Our commercial litigation lawyers can help you file a lawsuit against another party if you cannot reach a resolution.

The normal steps of a lawsuit are as follows:

  1. Litigation begins when the plaintiff files a complaint with the court and serves the complaint on a defendant. The complaint describes what the defendant did (or failed to do) that caused harm to the plaintiff. The complaint also states the legal basis for holding the defendant responsible for that harm.
  2. Next, the defendant answers the complaint. The answer provides the defendant’s side of the dispute. The defendant may also file counter-claims against the plaintiff. The counter claims will allege the harm the plaintiff caused the defendant and that the plaintiff should be held liable for that harm. If the defendant filed a counter claim, then the plaintiff would respond to the defendant’s counter-claims by filing an answer to the counter-claim. Other pleadings can be made in this step that are beyond the scope of this introductory explanation. Upon the parties completing the above pleadings, the issues before the court will be set.
  3. Once the pleadings are set, the discovery period of the case commences. Discovery is the manner in which both parties gather evidence or information from each other or third parties that will be used at trial or in support of pre-trial motions. During this period, each party shall also perform research regarding the applicable case law that will support their motions or position at trial.
  4. Prior to trial, either party can use motions to ask the court to rule or act on certain matters that may or may not affect the final outcome of the case. Motions may pertain to issues of law, facts in in the disputed case or seek clarification or resolution of procedural disputes between the parties. Motions can be used to dismiss the complaint or to eliminate issues that are set forth in the pleadings. Motions can also be used to compel parties to comply with discovery or with instructions previously ordered by the court.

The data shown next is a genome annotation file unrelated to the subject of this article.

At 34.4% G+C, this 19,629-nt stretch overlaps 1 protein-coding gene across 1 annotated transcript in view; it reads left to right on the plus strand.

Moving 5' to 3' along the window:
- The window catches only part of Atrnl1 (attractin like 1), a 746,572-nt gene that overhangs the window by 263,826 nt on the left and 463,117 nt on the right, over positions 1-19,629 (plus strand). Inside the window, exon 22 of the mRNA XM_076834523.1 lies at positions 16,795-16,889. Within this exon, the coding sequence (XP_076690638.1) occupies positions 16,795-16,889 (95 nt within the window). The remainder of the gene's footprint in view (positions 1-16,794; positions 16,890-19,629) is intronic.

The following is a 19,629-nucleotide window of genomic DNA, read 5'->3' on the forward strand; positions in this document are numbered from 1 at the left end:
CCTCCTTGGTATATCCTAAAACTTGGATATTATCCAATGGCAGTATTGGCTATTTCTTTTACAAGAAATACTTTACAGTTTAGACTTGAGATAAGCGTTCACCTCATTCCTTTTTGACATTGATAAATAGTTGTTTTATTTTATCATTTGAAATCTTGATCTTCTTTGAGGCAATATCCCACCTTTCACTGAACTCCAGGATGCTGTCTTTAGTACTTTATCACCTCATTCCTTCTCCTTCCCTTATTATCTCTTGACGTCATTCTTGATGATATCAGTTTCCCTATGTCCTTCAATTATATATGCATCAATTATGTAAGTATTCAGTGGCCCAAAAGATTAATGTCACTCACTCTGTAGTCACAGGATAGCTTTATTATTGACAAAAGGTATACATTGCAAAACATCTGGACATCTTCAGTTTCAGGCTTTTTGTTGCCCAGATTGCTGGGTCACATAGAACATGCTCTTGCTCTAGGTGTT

5. In most instances, before trial, the court will order a pre-trial conference to narrow the issues between the parties. Sometimes a settlement is reached at this pre-trial conference. If not, another opportunity to settle may take place at mediation.
  6. At trial, the parties will present their witnesses, the evidence supporting each party’s claims or defenses and arguments. Depending on the type of trial selected by the parties, either the judge or a jury will ultimately determine the outcome of the case based on the testimony presented and the evidence presented at the trial.

The normal sequence of a trial is as followed:

  1. In a jury trial, both parties are given the chance to question potential jurors during a selection process known as voir dire;
  2. Then, each party will present its outline of the case in an opening statement;
  3. Next, the parties present evidence. The plaintiff presents evidence first, then the defendant. Sometimes, the plaintiff is allowed to present additional evidence, called rebuttal evidence, after the defendant has finished presenting its case;
  4. Then, after both parties have presented their evidence, each party shall be given a chance to present their closing arguments;
  5. After closing arguments, in a jury trial, the court will instruct the jury on the law that is to be applied to the evidence; and
  6. Lastly, the judge or jury will deliberate and reach a decision or verdict.